We applaud the Fish and Wildlife Commission’s attention to this small fish. Our concern is the continued lack of investment in gathering information needed to intelligently manage our valuable marine resources, in this case smelt. Can you imagine making your family’s budget without knowing how much is available to spend? That is essentially what’s happening with smelt. We are making an important decision about possibly curtailing commercial and recreational harvest without really knowing how large the smelt population is, which makes it awfully hard to know how much we can sustainably harvest.
For years the SeaDoc Society, the Northwest Straits Commission, and a suite of others, have worked with limited budgets to study and draw needed attention to these small, energy-rich fish that feed larger species. But this might be like having a bake sale to fund a war. We spend billions of dollars gathering information for national security or tracking economic indicators. In contrast, we have consistently underfunded the intelligence gathering needed to understand the important foundations of our ecosystem. The Salish Sea is an important economic driver for our region. It provides food for our tables, as well as recreation, jobs, and a quality of life that attracts top businesses to the region. As citizens of Washington, we should demand more attention to important baitfish populations.
Smelt feed on plankton and they become an energy-rich source of food for people, fish and birds. The so-called “bottom of the food web” is critical to the rest of the food web and warrants our attention. It is time to provide the financial resources that the state and tribes need to better understand how we can safely both harvest them and leave enough for the fish and wildlife. It is time to work with our Canadian neighbors to fund and develop a comprehensive and meaningful plan for baitfish restoration and protection throughout the Salish Sea. Let’s act like the health of the Salish Sea ecosystem and our economy depend upon these unsung heroes, because they do.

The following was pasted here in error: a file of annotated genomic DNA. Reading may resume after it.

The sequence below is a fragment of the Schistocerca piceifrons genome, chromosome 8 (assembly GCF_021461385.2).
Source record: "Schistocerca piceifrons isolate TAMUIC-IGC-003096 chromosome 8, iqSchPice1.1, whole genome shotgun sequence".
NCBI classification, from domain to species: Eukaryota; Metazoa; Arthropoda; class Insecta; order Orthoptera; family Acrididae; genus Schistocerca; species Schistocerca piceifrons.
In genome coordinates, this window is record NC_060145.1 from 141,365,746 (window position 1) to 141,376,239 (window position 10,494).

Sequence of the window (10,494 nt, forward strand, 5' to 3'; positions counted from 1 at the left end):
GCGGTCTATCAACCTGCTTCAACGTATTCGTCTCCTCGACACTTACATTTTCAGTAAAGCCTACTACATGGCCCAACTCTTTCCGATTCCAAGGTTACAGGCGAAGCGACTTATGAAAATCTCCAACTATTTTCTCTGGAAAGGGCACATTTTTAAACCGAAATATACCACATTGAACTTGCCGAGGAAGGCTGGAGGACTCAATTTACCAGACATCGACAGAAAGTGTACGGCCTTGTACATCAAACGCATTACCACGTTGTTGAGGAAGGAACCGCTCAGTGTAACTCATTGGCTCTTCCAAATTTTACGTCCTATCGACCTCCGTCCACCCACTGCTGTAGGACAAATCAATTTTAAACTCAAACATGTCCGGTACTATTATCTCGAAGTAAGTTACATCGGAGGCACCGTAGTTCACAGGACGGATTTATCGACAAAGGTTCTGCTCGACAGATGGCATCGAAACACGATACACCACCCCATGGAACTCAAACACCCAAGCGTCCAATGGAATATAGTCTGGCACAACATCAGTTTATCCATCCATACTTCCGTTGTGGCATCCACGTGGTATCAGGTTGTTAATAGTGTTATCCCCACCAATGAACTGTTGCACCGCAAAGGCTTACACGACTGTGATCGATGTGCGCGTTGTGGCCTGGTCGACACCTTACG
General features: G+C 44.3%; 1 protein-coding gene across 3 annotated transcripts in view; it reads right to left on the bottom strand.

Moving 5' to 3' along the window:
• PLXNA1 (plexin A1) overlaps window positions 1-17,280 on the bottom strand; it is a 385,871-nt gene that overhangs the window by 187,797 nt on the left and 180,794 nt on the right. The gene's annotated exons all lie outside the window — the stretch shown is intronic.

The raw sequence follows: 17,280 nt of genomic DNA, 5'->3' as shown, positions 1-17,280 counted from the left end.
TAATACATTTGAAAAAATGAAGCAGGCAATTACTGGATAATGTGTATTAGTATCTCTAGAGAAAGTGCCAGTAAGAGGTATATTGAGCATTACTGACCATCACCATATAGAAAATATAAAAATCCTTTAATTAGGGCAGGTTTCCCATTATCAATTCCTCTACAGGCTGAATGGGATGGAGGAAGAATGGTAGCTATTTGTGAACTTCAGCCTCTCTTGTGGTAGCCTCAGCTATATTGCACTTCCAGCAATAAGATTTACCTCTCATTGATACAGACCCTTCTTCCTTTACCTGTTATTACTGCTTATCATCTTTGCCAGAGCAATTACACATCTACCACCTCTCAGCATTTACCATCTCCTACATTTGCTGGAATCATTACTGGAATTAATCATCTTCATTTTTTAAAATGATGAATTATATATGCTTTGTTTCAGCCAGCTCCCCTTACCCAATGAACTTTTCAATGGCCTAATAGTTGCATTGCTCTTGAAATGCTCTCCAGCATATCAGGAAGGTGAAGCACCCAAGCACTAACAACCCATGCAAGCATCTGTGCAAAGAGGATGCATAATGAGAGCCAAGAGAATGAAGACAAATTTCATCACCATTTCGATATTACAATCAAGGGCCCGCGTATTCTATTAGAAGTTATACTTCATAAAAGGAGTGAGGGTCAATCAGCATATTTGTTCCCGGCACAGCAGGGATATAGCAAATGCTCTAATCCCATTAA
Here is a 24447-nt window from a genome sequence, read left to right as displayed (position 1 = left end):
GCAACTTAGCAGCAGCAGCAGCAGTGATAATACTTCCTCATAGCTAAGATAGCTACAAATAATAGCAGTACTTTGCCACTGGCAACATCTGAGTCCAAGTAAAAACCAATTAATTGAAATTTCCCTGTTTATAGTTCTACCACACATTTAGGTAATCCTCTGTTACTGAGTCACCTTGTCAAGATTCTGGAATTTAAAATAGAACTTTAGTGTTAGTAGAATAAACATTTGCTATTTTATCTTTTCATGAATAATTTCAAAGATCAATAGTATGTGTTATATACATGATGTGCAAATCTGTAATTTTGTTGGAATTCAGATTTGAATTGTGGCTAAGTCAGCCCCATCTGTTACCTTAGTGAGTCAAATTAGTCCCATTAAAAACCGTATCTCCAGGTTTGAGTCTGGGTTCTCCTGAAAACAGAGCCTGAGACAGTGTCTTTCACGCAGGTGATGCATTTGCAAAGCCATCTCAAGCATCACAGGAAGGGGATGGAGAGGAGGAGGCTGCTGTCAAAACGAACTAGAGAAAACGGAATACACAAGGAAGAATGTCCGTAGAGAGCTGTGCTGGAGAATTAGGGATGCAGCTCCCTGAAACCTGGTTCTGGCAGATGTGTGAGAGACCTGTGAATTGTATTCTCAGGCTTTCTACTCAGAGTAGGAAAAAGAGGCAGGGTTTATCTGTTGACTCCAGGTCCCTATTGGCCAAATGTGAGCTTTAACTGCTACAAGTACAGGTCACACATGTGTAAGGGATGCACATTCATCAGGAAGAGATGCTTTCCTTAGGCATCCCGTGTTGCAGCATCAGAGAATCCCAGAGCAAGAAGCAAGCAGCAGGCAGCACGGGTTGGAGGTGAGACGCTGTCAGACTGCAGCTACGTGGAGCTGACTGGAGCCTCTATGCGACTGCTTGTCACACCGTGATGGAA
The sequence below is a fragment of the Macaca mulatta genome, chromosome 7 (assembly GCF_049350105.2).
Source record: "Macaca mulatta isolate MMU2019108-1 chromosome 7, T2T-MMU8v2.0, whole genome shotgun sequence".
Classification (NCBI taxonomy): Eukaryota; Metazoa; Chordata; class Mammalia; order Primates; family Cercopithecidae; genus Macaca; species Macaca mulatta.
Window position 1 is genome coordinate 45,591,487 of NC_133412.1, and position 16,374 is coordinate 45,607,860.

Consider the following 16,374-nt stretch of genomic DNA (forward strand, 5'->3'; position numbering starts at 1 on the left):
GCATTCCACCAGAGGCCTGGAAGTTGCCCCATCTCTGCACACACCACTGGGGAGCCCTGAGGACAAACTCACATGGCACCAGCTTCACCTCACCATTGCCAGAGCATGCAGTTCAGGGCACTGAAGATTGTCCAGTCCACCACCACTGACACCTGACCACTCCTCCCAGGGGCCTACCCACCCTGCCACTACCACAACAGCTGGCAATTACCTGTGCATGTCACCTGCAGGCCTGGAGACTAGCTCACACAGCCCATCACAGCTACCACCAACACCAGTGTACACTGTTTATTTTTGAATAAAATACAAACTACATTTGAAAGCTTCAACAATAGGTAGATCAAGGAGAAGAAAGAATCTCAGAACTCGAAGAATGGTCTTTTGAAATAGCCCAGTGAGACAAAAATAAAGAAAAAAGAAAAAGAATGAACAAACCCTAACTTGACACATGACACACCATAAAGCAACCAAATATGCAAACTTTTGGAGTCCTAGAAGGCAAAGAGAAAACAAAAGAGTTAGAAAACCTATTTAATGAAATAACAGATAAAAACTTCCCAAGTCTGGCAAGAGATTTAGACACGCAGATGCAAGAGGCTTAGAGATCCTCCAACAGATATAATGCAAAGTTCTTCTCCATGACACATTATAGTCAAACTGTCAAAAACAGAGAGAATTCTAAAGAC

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Photo: Juvenile sand lance (Ammodytes hexapterus) (top) and surf smelt (Hypomesus pretiosus) (bottom) collected on Bainbridge Island, Washington. Scale is in inches. USGS photograph by David Ayers. Courtesy EarthFix photo stream on Flickr.
Project update 2015
This study has been published in the peer reviewed journal, the North American Journal of Fisheries Management. Get the details.
According to the author, based on the results of this study the Department of Fish and Wildlife plans to assess smelt harvest at several sites in 2016, bringing a Sound-wide estimate of harvest one step closer to reality.
Additionally, in 2015 the Washington Legislature fully funded two important studies that will help the Washington Department of Fish and Wildlife take the next step in understanding and protecting forage fish populations.
The first study will inventory forage fish spawning beaches throughout Puget Sound and the second will conduct mid-water trawl surveys to estimate the biomass of adult forage fish. Expect the results of both studies in 2017.
Project update June 2014
On June 16, 2014, the Washington State Fish and Wildlife Commission released new smelt fishing rules that limit harvest in order to protect valuable species.
The new policy:
- Adds a new 60,000-pound annual quota for the Puget Sound commercial smelt fishery.
- Reduces the commercial fishery by one day each week, allowing commercial fishing from 6 a.m. to 10 p.m. Monday through Thursday during seasonal openings in each area.
- Closes inactive commercial smelt fisheries, including dip bag and purse seine, which have not been in use for at least 10 years.
- Closes nighttime recreational dip net fishing. Recreational dip net fishing will be allowed from 6 a.m. to 10 p.m. Friday through Tuesday. Jig gear can continue to be used seven days per week, 24 hours per day.